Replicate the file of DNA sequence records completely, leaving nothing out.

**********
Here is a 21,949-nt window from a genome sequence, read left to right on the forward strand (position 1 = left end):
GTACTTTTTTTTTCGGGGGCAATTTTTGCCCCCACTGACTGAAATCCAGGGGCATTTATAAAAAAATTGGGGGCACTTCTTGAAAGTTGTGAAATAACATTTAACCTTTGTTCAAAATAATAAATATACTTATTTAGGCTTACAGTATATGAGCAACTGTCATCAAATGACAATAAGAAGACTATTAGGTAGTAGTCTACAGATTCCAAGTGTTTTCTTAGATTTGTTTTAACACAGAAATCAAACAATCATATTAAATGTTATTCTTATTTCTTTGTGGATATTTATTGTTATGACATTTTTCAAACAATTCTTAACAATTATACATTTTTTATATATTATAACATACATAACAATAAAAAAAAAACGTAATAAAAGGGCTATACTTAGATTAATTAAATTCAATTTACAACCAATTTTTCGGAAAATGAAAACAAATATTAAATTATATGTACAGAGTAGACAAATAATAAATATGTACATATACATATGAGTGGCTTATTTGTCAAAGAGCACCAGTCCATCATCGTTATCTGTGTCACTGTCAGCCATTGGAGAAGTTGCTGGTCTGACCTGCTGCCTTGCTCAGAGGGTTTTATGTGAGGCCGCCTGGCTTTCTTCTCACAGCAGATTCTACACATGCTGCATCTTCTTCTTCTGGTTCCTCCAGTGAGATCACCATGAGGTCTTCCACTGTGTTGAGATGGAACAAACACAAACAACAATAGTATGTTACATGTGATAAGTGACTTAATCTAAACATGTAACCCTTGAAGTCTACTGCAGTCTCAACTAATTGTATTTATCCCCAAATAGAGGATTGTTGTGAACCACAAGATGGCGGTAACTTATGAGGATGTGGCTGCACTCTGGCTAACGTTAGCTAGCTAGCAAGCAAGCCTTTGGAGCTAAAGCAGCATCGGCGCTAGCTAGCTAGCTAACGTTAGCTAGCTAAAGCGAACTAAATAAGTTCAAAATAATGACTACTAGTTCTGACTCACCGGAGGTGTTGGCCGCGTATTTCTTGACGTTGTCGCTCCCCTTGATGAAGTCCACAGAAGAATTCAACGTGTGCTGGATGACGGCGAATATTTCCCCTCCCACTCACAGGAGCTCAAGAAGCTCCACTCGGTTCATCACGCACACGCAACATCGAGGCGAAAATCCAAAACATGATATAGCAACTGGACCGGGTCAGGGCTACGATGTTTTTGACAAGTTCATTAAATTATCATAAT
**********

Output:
Here is a 21,949-nt window from a genome sequence, read left to right on the forward strand (position 1 = left end):
GTACTTTTTTTTTCGGGGGCAATTTTTGCCCCCACTGACTGAAATCCAGGGGCATTTATAAAAAAATTGGGGGCACTTCTTGAAAGTTGTGAAATAACATTTAACCTTTGTTCAAAATAATAAATATACTTATTTAGGCTTACAGTATATGAGCAACTGTCATCAAATGACAATAAGAAGACTATTAGGTAGTAGTCTACAGATTCCAAGTGTTTTCTTAGATTTGTTTTAACACAGAAATCAAACAATCATATTAAATGTTATTCTTATTTCTTTGTGGATATTTATTGTTATGACATTTTTCAAACAATTCTTAACAATTATACATTTTTTATATATTATAACATACATAACAATAAAAAAAAAACGTAATAAAAGGGCTATACTTAGATTAATTAAATTCAATTTACAACCAATTTTTCGGAAAATGAAAACAAATATTAAATTATATGTACAGAGTAGACAAATAATAAATATGTACATATACATATGAGTGGCTTATTTGTCAAAGAGCACCAGTCCATCATCGTTATCTGTGTCACTGTCAGCCATTGGAGAAGTTGCTGGTCTGACCTGCTGCCTTGCTCAGAGGGTTTTATGTGAGGCCGCCTGGCTTTCTTCTCACAGCAGATTCTACACATGCTGCATCTTCTTCTTCTGGTTCCTCCAGTGAGATCACCATGAGGTCTTCCACTGTGTTGAGATGGAACAAACACAAACAACAATAGTATGTTACATGTGATAAGTGACTTAATCTAAACATGTAACCCTTGAAGTCTACTGCAGTCTCAACTAATTGTATTTATCCCCAAATAGAGGATTGTTGTGAACCACAAGATGGCGGTAACTTATGAGGATGTGGCTGCACTCTGGCTAACGTTAGCTAGCTAGCAAGCAAGCCTTTGGAGCTAAAGCAGCATCGGCGCTAGCTAGCTAGCTAACGTTAGCTAGCTAAAGCGAACTAAATAAGTTCAAAATAATGACTACTAGTTCTGACTCACCGGAGGTGTTGGCCGCGTATTTCTTGACGTTGTCGCTCCCCTTGATGAAGTCCACAGAAGAATTCAACGTGTGCTGGATGACGGCGAATATTTCCCCTCCCACTCACAGGAGCTCAAGAAGCTCCACTCGGTTCATCACGCACACGCAACATCGAGGCGAAAATCCAAAACATGATATAGCAACTGGACCGGGTCAGGGCTACGATGTTTTTGACAAGTTCATTAAATTATCATAAT